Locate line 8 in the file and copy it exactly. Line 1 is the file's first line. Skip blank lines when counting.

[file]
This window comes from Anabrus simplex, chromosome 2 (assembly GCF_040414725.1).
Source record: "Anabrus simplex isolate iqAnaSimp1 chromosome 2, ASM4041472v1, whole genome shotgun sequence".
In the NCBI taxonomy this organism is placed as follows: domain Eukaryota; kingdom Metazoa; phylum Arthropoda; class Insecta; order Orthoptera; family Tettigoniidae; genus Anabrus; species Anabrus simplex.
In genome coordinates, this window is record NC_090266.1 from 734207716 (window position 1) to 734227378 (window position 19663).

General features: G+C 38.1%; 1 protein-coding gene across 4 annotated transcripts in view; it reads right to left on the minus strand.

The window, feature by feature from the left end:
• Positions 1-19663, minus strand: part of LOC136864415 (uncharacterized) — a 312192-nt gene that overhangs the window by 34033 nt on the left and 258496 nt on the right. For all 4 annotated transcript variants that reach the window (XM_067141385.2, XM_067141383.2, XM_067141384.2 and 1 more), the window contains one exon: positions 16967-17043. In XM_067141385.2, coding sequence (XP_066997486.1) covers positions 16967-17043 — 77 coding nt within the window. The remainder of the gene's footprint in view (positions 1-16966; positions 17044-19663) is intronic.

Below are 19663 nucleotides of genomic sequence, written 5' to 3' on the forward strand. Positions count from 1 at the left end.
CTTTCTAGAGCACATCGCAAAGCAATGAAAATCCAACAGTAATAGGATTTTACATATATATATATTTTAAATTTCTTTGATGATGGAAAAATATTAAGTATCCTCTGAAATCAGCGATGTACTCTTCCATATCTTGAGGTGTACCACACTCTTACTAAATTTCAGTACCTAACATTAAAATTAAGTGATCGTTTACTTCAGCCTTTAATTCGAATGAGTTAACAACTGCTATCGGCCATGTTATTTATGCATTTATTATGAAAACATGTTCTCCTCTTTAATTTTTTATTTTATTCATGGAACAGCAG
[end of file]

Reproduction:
Below are 19663 nucleotides of genomic sequence, written 5' to 3' on the forward strand. Positions count from 1 at the left end.